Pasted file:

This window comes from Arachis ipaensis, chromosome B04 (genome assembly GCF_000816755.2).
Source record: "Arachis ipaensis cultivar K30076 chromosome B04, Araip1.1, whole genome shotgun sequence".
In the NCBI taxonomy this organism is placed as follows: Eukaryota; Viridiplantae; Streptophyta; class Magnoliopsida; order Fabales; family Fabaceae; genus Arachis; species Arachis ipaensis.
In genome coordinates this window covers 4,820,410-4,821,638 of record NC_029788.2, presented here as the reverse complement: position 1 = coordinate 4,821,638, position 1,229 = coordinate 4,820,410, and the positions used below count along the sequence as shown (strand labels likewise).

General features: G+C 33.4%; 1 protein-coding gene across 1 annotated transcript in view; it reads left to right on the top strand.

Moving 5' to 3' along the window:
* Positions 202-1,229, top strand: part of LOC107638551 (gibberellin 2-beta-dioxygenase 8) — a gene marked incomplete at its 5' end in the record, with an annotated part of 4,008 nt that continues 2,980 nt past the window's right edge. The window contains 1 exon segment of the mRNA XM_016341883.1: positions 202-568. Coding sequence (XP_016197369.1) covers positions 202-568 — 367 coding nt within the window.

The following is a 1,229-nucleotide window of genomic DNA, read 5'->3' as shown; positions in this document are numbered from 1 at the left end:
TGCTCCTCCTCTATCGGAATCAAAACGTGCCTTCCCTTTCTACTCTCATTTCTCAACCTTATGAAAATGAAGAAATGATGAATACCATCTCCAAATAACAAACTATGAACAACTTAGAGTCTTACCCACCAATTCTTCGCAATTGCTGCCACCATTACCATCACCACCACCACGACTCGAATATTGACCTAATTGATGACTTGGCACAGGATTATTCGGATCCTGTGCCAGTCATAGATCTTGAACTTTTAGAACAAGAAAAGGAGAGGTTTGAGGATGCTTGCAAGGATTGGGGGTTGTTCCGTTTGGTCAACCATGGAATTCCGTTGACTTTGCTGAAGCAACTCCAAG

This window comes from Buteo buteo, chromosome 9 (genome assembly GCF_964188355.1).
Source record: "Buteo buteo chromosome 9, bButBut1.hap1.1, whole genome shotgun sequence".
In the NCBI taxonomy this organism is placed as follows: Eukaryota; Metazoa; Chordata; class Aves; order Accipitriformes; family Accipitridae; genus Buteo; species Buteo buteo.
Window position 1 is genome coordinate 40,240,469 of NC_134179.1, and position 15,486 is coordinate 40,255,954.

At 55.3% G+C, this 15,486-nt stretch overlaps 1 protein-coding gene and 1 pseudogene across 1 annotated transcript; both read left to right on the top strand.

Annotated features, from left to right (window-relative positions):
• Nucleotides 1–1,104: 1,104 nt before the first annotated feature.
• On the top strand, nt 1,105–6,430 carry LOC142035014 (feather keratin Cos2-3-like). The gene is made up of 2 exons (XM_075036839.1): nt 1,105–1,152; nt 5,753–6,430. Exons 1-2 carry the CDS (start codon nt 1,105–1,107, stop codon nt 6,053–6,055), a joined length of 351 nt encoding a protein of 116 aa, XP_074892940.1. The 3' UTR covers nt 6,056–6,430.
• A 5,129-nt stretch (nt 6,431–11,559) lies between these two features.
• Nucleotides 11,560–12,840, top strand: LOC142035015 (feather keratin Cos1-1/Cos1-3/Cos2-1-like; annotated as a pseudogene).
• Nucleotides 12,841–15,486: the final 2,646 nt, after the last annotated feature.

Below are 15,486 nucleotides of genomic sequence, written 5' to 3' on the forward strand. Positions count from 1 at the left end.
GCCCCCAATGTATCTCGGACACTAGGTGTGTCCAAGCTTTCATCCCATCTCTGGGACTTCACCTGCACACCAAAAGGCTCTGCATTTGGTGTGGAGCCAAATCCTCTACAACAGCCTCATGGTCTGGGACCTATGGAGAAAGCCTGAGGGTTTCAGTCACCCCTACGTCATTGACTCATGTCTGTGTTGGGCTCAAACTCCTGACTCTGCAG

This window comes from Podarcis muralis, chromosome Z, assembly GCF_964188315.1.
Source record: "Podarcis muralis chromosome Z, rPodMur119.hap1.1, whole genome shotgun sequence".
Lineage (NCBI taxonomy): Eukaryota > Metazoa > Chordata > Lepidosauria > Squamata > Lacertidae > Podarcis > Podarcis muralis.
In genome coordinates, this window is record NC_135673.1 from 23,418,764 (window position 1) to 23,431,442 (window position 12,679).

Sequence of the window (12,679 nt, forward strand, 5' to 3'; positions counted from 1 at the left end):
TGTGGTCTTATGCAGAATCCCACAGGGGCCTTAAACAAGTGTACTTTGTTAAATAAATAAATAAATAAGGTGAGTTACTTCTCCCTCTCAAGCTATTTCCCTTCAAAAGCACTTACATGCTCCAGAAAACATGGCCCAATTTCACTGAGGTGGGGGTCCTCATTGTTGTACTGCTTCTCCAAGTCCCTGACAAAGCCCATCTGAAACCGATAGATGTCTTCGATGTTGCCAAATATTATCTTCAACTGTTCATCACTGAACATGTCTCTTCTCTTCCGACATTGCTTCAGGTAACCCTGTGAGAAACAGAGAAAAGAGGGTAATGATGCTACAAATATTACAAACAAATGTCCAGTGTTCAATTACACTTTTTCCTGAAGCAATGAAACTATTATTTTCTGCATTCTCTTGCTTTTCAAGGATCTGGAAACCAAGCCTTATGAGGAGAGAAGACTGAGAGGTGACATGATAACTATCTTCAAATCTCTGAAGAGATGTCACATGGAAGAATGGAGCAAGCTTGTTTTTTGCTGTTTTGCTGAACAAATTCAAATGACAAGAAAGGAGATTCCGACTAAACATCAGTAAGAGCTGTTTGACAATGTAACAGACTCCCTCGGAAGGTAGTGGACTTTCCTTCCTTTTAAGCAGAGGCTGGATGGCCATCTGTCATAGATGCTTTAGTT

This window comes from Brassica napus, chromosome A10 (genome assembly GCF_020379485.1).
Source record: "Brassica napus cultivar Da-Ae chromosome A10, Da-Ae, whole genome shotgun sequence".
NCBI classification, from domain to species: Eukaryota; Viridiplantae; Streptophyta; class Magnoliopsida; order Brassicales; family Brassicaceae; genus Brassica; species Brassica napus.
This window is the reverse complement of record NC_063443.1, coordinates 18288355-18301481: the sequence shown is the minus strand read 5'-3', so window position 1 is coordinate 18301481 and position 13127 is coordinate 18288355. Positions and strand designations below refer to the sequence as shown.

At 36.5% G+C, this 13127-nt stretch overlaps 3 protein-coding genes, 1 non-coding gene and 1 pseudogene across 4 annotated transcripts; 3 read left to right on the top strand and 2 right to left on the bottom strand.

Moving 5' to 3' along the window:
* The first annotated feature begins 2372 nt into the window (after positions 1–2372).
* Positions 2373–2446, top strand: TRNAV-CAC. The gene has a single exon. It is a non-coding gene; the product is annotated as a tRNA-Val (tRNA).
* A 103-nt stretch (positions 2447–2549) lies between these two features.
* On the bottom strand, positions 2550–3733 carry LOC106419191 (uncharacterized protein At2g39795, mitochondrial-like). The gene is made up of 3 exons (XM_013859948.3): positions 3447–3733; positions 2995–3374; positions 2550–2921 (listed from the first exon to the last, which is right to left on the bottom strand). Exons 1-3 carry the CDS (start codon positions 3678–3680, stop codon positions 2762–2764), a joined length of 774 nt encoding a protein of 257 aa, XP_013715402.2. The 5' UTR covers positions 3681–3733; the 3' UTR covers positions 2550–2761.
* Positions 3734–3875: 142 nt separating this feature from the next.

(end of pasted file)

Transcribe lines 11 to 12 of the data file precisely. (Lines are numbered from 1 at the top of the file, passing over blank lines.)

Source record: "Buteo buteo chromosome 9, bButBut1.hap1.1, whole genome shotgun sequence".
In the NCBI taxonomy this organism is placed as follows: Eukaryota; Metazoa; Chordata; class Aves; order Accipitriformes; family Accipitridae; genus Buteo; species Buteo buteo.